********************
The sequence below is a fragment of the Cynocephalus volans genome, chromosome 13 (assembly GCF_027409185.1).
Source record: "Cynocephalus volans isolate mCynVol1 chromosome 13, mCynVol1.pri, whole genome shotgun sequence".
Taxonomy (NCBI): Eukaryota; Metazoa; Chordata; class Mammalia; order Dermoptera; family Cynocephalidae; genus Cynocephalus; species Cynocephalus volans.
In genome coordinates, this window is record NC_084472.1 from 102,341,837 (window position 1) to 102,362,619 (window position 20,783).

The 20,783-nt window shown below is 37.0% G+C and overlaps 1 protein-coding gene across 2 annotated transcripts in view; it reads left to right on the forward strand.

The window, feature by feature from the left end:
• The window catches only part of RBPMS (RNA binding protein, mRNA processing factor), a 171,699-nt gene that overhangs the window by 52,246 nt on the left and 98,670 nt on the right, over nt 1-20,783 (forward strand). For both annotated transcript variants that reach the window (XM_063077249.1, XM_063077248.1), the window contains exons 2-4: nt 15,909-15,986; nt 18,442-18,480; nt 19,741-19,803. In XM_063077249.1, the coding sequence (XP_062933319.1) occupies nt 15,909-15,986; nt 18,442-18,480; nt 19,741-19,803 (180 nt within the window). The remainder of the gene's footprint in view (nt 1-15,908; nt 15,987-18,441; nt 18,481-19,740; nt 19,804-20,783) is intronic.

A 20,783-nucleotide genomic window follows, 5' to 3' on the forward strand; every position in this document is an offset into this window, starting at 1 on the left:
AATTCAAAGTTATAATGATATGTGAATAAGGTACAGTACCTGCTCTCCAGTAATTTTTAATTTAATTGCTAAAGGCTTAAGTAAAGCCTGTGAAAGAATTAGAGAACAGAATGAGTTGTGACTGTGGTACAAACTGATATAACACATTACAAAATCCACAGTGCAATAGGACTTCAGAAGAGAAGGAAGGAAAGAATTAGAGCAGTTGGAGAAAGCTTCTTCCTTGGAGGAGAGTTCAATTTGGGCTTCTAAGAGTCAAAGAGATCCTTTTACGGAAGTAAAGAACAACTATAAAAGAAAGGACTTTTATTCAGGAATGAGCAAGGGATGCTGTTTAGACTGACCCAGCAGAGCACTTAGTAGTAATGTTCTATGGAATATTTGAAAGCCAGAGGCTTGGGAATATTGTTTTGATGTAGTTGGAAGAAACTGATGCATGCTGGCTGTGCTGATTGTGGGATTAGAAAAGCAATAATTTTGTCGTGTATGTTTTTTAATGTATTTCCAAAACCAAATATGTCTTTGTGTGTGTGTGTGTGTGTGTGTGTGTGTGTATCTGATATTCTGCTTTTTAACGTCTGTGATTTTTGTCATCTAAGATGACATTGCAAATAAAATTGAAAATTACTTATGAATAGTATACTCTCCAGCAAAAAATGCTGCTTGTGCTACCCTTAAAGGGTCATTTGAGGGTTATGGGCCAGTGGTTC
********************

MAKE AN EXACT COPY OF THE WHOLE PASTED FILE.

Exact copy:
The sequence below is a fragment of the Cynocephalus volans genome, chromosome 13 (assembly GCF_027409185.1).
Source record: "Cynocephalus volans isolate mCynVol1 chromosome 13, mCynVol1.pri, whole genome shotgun sequence".
Taxonomy (NCBI): Eukaryota; Metazoa; Chordata; class Mammalia; order Dermoptera; family Cynocephalidae; genus Cynocephalus; species Cynocephalus volans.
In genome coordinates, this window is record NC_084472.1 from 102,341,837 (window position 1) to 102,362,619 (window position 20,783).

The 20,783-nt window shown below is 37.0% G+C and overlaps 1 protein-coding gene across 2 annotated transcripts in view; it reads left to right on the forward strand.

The window, feature by feature from the left end:
• The window catches only part of RBPMS (RNA binding protein, mRNA processing factor), a 171,699-nt gene that overhangs the window by 52,246 nt on the left and 98,670 nt on the right, over nt 1-20,783 (forward strand). For both annotated transcript variants that reach the window (XM_063077249.1, XM_063077248.1), the window contains exons 2-4: nt 15,909-15,986; nt 18,442-18,480; nt 19,741-19,803. In XM_063077249.1, the coding sequence (XP_062933319.1) occupies nt 15,909-15,986; nt 18,442-18,480; nt 19,741-19,803 (180 nt within the window). The remainder of the gene's footprint in view (nt 1-15,908; nt 15,987-18,441; nt 18,481-19,740; nt 19,804-20,783) is intronic.

A 20,783-nucleotide genomic window follows, 5' to 3' on the forward strand; every position in this document is an offset into this window, starting at 1 on the left:
AATTCAAAGTTATAATGATATGTGAATAAGGTACAGTACCTGCTCTCCAGTAATTTTTAATTTAATTGCTAAAGGCTTAAGTAAAGCCTGTGAAAGAATTAGAGAACAGAATGAGTTGTGACTGTGGTACAAACTGATATAACACATTACAAAATCCACAGTGCAATAGGACTTCAGAAGAGAAGGAAGGAAAGAATTAGAGCAGTTGGAGAAAGCTTCTTCCTTGGAGGAGAGTTCAATTTGGGCTTCTAAGAGTCAAAGAGATCCTTTTACGGAAGTAAAGAACAACTATAAAAGAAAGGACTTTTATTCAGGAATGAGCAAGGGATGCTGTTTAGACTGACCCAGCAGAGCACTTAGTAGTAATGTTCTATGGAATATTTGAAAGCCAGAGGCTTGGGAATATTGTTTTGATGTAGTTGGAAGAAACTGATGCATGCTGGCTGTGCTGATTGTGGGATTAGAAAAGCAATAATTTTGTCGTGTATGTTTTTTAATGTATTTCCAAAACCAAATATGTCTTTGTGTGTGTGTGTGTGTGTGTGTGTGTGTGTATCTGATATTCTGCTTTTTAACGTCTGTGATTTTTGTCATCTAAGATGACATTGCAAATAAAATTGAAAATTACTTATGAATAGTATACTCTCCAGCAAAAAATGCTGCTTGTGCTACCCTTAAAGGGTCATTTGAGGGTTATGGGCCAGTGGTTC